A waiter at St. Barts once warned us not to require parmigiano for seafood pasta, because if the chef learned, he would come to fight with us. And Catherine Zeta-Jones’s character in the movie “No Reservations” pulled off the tablecloth when the beef steak was returned to her twice because it wasn’t raw enough. How do you deal with customers who are still dissatisfied with something and without reason? Is there a danger that any of you will go out to scold a client if he does such things?
George: No, we are gentlemen and we serve gentlemen. If someone is not gentlemanly, we will tell him, but not scold him.
Yes, but, George, you know best what the perfect dish is. You’ve made it many times and have been throwing it in the bucket until it’s perfect and suddenly someone starts insulting your work on the plate, how do you react to that?
George: It happened to me recently before the pandemic, an elderly gentleman returned a lamb dish. He didn’t like it, although the meat was just perfectly cooked. I used meat from the same batch, but I presented it to him differently this time, and there was no problem.
… I.e. it is a matter of subjective impressions, influenced by the moment and the environment.
George, you see, I’m starting to write more and more about neurogastronomy.
George: Yes, when I saw what you were writing, I immediately thought of Miguel Sánchez Romera (neurosurgeon and chef, owner of Sanchez Romera Restaurant). He taught me at university and we learned exactly that – it matters what color the wall is, there is research on blue in the plates. For example, I know from Miguel that the color blue reduces consumption by 50% if it is on the plate or in the environment colors. But the main problem is when it’s on the plate.
Yes, a blue gel would repel me, but I think it’s a matter of training. I give the example of blue wine. It became a big hit with its color, not with its other qualities.
George: Otherwise, in connection with the dissatisfied people, in Karmare it happened to my clients to complain: “I have nothing to drink my rakia with, you don’t have such and such a salad!”, Because there was a tasting menu and there was no opportunity to choose different options.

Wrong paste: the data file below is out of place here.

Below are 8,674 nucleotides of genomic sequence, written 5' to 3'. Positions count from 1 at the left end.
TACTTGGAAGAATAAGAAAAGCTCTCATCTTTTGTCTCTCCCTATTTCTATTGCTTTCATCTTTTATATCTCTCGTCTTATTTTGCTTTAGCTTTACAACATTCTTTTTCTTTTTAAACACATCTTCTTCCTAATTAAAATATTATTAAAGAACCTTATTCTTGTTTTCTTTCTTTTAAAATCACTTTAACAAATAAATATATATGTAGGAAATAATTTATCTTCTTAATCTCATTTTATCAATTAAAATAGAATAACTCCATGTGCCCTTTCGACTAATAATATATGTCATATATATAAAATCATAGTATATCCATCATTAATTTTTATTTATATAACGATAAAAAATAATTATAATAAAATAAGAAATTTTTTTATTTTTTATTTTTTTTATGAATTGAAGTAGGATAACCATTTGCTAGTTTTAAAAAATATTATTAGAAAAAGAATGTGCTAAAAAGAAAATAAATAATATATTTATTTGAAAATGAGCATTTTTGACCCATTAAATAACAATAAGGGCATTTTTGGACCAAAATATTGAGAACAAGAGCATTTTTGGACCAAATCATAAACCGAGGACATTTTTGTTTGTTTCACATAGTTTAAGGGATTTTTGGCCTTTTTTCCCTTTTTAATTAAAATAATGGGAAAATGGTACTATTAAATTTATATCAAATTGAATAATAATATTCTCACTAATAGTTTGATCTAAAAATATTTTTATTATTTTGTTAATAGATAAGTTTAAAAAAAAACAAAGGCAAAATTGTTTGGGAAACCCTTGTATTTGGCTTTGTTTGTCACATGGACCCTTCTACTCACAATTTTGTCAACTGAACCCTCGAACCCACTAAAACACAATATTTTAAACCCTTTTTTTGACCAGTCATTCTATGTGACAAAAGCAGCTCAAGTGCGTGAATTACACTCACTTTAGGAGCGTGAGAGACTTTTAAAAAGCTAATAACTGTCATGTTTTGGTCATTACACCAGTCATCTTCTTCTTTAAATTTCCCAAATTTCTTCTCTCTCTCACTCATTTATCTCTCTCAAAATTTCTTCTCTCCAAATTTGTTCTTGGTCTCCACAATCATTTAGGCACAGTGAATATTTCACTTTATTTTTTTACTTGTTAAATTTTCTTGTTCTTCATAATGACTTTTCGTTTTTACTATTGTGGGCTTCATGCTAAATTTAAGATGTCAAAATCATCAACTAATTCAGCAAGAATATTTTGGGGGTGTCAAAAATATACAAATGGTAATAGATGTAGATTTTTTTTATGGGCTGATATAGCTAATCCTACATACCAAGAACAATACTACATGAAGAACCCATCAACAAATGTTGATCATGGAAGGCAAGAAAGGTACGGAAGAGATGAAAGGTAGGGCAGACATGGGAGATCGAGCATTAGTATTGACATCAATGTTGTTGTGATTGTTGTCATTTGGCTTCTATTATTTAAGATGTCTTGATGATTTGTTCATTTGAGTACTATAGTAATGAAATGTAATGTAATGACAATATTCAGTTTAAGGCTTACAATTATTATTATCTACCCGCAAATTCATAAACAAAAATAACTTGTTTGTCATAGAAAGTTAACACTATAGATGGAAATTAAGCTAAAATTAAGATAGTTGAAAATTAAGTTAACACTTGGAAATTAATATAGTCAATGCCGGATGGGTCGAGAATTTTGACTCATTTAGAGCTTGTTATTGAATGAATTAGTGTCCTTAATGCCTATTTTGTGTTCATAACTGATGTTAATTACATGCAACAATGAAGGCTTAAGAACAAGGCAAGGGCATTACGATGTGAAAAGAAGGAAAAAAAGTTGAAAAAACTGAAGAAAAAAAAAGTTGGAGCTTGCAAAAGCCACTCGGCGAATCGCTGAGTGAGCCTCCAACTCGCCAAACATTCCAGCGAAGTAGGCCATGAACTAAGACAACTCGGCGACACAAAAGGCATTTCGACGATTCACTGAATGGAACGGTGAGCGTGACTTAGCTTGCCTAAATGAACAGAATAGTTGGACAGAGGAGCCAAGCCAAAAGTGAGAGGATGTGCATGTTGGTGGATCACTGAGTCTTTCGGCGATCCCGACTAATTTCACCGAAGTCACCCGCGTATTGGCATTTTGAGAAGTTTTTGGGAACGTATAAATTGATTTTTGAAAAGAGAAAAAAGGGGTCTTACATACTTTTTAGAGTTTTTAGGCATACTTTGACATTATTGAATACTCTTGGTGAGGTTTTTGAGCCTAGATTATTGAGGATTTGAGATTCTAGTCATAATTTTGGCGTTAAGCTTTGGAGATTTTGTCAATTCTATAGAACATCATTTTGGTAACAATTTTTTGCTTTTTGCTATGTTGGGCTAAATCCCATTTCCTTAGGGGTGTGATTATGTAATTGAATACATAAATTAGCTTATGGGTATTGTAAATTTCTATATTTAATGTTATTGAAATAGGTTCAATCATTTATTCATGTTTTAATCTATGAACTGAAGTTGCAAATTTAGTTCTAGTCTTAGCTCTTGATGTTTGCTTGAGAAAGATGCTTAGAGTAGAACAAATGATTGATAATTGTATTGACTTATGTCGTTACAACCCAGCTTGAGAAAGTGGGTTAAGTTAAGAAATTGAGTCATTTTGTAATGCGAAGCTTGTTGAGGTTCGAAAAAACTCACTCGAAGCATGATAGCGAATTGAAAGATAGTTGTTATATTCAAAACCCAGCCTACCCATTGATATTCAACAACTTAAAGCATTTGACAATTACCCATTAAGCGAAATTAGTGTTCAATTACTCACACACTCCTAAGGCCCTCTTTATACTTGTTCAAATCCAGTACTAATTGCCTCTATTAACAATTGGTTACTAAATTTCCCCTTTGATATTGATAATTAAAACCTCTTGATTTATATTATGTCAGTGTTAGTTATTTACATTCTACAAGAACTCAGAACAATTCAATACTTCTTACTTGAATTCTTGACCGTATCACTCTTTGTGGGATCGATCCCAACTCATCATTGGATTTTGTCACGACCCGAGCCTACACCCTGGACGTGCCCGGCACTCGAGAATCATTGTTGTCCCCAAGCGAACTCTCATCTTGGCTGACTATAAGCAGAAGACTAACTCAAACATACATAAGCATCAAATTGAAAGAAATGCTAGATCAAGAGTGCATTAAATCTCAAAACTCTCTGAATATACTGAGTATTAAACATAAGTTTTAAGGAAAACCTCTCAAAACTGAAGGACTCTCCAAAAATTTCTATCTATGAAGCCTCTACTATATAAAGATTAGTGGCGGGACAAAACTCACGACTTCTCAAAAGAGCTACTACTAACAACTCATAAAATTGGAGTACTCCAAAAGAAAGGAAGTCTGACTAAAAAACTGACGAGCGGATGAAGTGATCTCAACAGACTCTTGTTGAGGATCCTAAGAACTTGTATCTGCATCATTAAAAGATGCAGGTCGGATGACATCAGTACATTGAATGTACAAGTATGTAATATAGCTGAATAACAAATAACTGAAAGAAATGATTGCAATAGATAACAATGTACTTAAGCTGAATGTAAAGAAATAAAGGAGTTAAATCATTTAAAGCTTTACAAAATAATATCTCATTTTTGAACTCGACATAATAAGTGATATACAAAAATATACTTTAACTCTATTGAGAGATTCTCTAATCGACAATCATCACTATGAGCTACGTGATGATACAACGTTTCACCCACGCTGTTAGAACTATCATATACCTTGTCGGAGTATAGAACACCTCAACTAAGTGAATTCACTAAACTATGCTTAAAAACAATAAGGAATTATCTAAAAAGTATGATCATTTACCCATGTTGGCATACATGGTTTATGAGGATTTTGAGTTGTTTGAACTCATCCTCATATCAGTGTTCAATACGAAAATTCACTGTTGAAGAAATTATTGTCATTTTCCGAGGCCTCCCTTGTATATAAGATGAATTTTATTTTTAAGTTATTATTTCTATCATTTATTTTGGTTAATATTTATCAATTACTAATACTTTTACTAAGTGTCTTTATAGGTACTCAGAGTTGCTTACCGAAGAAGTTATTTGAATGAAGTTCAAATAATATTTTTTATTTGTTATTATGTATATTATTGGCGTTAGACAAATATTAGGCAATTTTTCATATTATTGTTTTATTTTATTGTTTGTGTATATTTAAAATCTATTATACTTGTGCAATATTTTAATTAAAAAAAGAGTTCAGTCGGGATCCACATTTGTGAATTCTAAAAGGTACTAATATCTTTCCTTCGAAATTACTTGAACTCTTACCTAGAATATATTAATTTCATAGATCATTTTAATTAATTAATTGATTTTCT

What do you answer then?
George: A little further down the street there is a restaurant that meets such requirements. If this is the case, they can drink rakia there as well. We want to be different. It also happened to me at the caravan in Quartal. I offer horse meat steaks there, and when they want customers to be well-done, I advise them not to want it that way.
Velin: And I had an American who wanted beef from Miyazaki well-done (beef from the Miyazaki area of Japan is with a perfect marble structure, considered but for one of the highest quality meats). He asked for it with French fries. And I thought, there is no problem with fried potatoes, but Miyazaki well-done… At the competitions in Japan for the best beef, Miyazaki meat wins many times. The other region from which quality meat comes is Kobe. To make such meat well-done is a crime.
I’m an educated customer, but I still admit that I don’t like my plate to be drowned with blood from my meat.
Velin: But it can’t be like this because it’s 50% fat and it cooks very quickly.
…i.e. one has to try to trust the chef, as one trusts a hairdresser for example, to find out exactly what he likes.
Okay, how do you know when customers are happy?
George: The fact that there are no tablecloths and a chefs go to the client to explain, ice-breaks the communication a lot and it is ok for everyone to say what they think.
Also read Part 1, Part 2 and Part 3 of the interview.
A sequel follows in Part 5, where Chef Velikov and Chef Boykovski share their views on topical issues, George talks about the problems facing the preservation of Bulgarian traditional farm products.
To read the sequel to the interview with Chef Velikov and Chef Boykovsky, follow the FacesCases section in placescases.com or on its pages on Instagram, Facebook, YouTube, LinkedIn, Twitter.